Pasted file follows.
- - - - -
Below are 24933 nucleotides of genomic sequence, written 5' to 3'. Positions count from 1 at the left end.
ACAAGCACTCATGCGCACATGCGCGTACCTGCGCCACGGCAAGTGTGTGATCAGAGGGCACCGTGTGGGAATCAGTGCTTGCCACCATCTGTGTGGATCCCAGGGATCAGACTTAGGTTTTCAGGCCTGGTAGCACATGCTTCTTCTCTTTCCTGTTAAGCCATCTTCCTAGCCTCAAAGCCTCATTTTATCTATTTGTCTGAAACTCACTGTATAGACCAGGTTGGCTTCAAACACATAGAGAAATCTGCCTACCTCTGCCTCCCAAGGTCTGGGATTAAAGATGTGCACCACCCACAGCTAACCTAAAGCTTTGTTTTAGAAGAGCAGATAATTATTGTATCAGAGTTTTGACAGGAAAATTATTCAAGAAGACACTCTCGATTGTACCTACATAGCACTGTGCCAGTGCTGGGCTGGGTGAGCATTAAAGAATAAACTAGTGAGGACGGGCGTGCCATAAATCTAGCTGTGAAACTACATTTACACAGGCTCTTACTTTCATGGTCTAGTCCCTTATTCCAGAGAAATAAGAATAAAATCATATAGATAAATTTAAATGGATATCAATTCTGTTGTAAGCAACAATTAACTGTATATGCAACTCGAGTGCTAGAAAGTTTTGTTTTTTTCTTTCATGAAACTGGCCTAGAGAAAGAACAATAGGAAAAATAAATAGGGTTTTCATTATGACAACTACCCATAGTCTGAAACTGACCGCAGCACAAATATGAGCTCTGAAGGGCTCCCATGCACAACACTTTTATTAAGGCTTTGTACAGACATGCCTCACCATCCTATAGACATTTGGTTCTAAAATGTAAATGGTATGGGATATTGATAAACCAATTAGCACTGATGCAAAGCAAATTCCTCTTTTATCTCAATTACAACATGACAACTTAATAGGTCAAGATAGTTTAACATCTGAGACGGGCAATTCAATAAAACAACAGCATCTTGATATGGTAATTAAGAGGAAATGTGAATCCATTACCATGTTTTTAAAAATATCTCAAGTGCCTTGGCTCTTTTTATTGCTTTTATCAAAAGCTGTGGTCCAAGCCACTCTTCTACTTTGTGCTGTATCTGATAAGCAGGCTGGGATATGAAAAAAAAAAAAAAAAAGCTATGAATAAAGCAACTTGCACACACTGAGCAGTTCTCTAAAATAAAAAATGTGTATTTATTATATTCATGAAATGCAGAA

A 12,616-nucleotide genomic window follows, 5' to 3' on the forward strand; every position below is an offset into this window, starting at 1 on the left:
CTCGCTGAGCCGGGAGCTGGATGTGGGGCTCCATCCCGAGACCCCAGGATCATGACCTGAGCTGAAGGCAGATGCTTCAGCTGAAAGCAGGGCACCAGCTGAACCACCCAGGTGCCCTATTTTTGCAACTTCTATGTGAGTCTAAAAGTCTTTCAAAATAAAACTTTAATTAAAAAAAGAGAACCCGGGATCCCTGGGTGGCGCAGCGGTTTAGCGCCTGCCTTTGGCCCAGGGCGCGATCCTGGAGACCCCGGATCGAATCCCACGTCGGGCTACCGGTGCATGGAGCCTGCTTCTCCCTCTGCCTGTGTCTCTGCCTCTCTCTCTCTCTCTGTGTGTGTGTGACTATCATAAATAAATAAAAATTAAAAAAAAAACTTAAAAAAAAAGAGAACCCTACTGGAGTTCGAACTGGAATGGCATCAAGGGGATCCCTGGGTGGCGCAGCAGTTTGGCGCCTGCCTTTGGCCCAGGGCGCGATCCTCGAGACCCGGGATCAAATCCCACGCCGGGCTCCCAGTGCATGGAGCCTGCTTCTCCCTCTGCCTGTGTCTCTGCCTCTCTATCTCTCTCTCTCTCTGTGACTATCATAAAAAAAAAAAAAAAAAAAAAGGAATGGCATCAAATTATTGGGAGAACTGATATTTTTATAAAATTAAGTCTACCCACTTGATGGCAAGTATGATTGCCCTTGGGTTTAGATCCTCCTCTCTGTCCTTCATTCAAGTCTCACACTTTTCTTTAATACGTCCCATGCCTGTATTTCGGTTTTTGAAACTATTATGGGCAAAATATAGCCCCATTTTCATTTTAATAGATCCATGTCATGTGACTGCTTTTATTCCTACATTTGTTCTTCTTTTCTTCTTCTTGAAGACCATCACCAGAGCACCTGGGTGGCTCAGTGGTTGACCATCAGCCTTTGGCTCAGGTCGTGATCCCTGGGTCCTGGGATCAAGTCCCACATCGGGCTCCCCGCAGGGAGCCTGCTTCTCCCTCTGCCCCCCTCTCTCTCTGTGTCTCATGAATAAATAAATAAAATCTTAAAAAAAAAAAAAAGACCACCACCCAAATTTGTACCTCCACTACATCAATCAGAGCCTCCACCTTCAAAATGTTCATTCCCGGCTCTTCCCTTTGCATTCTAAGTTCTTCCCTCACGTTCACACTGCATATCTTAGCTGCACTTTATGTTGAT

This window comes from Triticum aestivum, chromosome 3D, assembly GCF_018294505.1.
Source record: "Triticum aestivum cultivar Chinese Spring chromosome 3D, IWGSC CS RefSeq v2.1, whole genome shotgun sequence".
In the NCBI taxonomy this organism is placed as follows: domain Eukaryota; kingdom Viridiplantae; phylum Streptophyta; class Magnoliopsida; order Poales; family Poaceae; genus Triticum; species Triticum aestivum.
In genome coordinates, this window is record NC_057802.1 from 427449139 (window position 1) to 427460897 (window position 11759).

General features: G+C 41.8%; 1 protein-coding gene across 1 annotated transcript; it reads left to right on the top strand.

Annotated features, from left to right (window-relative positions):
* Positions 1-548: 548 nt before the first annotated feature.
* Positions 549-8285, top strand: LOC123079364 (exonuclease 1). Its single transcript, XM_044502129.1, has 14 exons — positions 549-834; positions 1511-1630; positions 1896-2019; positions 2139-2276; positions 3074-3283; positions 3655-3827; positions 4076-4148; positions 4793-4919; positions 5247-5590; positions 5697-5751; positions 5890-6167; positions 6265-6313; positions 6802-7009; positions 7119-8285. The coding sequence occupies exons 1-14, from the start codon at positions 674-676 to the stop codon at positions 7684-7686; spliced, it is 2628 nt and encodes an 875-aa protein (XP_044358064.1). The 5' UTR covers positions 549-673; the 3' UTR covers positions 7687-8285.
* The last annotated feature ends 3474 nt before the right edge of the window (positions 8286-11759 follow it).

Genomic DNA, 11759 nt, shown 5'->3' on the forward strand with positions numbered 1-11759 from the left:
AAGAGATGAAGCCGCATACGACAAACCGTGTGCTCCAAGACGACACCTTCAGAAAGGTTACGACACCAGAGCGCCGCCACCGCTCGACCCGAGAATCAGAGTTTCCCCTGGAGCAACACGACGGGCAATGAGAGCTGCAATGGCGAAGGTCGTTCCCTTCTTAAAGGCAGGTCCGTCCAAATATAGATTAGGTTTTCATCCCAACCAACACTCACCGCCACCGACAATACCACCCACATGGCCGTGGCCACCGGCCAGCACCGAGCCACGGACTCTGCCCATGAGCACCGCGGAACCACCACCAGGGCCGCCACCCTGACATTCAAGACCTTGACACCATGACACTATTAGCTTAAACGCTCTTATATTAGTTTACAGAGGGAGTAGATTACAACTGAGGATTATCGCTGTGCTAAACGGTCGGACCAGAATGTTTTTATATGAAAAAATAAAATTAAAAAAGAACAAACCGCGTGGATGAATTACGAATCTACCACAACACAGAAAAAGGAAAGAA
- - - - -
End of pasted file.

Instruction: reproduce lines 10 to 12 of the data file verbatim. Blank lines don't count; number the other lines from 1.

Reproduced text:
Annotated features, from left to right (window-relative positions):
* Positions 1-548: 548 nt before the first annotated feature.
* Positions 549-8285, top strand: LOC123079364 (exonuclease 1). Its single transcript, XM_044502129.1, has 14 exons — positions 549-834; positions 1511-1630; positions 1896-2019; positions 2139-2276; positions 3074-3283; positions 3655-3827; positions 4076-4148; positions 4793-4919; positions 5247-5590; positions 5697-5751; positions 5890-6167; positions 6265-6313; positions 6802-7009; positions 7119-8285. The coding sequence occupies exons 1-14, from the start codon at positions 674-676 to the stop codon at positions 7684-7686; spliced, it is 2628 nt and encodes an 875-aa protein (XP_044358064.1). The 5' UTR covers positions 549-673; the 3' UTR covers positions 7687-8285.